HISTORIC, Malaysian Sikh Sportswriters (from left) Devinder Singh (New Straits Times), Satwant Singh Dhaliwal (http://www.malaysianhockey.blogspot.com), Haresh Singh Deol (Malay Mail), Ajitpal Singh (New Straits Times), Jugjet Singh (New Straits Times), Aftar Singh (TheStar).
The Sikh sports chaps attended Ajitpal Singh's wedding yeaterday. He was born in 1975 and named after India skipper Ajitpal, who lifted the 1975 World Cup Trophy in Malaysia.
Ajitpal's father Harnek was a 1975 World Cup trainee for Malaysia.
MY colleague, Ajitpal Singh, is very excited to be tying the knot tomorrow. But he didn't see the trouble coming -- which was tying his turban, known as the dastaar.
Ajitpal's turban woe came to light when I asked Jugjet Singh, another NST employee, why he was in a hurry to leave the office the other day.
Jugjet said he had to rush to Ajitpal's house in PJ to help him wear his maroon turban for the biggest day of his life.
I got excited too, and soon I was phoning up Ajitpal and demanding to know what's happening.
"What's the problem with your wedding?" I asked.
"I'm having a headache, tying my wedding turban," admitted Ajitpal who was wrestling with a piece of cloth over his head all day.
Thinking it was as easy as the shampoo girl making a turban of my head with a towel in the salon, I said: "Is it really that difficult? Haven't you worn a turban in your life before?"
Ajitpal replied: "I'm not a turban man... not even when I was a boy."
"So, you're the modern type, the 'no turban' urban Singh," I quipped.
"Yes, you can say so," said Ajitpal who revealed that he called in four friends to help him put on his headgear.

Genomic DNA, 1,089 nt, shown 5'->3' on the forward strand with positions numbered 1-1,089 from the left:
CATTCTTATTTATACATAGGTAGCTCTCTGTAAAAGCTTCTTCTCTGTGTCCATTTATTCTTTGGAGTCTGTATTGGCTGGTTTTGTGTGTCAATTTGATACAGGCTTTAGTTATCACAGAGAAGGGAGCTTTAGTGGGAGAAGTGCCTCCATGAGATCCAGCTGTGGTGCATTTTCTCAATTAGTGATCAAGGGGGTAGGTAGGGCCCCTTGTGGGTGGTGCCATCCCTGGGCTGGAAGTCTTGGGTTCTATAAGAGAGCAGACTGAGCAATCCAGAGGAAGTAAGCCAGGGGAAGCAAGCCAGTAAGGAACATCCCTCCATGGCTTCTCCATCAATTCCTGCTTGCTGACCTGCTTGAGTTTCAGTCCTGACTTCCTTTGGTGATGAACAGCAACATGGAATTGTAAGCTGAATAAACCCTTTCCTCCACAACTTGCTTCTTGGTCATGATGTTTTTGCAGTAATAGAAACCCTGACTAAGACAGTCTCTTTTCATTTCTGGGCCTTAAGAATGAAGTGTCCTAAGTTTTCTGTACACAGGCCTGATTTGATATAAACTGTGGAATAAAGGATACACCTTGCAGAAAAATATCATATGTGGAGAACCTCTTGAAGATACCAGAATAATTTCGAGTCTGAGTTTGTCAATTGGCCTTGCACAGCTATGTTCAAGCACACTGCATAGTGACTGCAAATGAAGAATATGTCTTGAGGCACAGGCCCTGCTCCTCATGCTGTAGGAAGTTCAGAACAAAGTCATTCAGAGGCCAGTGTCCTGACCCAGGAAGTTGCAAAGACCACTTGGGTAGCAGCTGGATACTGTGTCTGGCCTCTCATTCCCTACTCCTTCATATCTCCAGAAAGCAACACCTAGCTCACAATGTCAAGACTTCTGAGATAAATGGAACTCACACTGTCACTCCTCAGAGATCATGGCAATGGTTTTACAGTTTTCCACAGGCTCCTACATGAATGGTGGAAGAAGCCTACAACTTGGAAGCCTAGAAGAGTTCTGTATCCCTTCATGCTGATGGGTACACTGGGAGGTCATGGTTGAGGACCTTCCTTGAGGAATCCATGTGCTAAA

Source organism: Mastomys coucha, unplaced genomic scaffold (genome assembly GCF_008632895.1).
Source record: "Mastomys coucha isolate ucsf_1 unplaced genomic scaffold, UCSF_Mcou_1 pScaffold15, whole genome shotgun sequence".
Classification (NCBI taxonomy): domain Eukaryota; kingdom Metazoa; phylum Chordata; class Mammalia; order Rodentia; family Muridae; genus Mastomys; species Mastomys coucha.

The four who answered Ajitpal's SOS were Satwant Singh, a media consultant; Aftar Singh, a hockey umpire; Surjit Singh, and Jugjet.
Ajitpal has good reason to be worried about his turban after it turned out to be a "disaster", in his own words, during his engagement to his beloved Baljit Kaur, a secretary, in February.
"Somebody tied the turban for me but it was not well done and looked really flat. It should be sharp and pointed in front of my head," said Ajitpal.
With the turban as his crown, Ajitpal wants to be as regal as the Maharajah of Punjab when he becomes "Raja Sehari" (king for a day) tomorrow.
Tying a turban, with its twists and turns in many variations, I am told, is an art.
It is a daily ritual that takes an average of 25 minutes to wrap one's head. Usually, a Sikh wears a turban in the fashion as taught by his father.
To the seasoned turban wearer, it is always easier for one to wrap a piece of cloth around his own head than someone else doing it for him. But for the inexperienced Ajitpal, it seems to be the hardest task in the world.
But it is all worth the trouble for Ajitpal is going to have a lovely and caring wife, whom he first met on Jalan Cyber through Facebook.
The NST wishes Ajitpal and Baljit a blessed and happy marriage.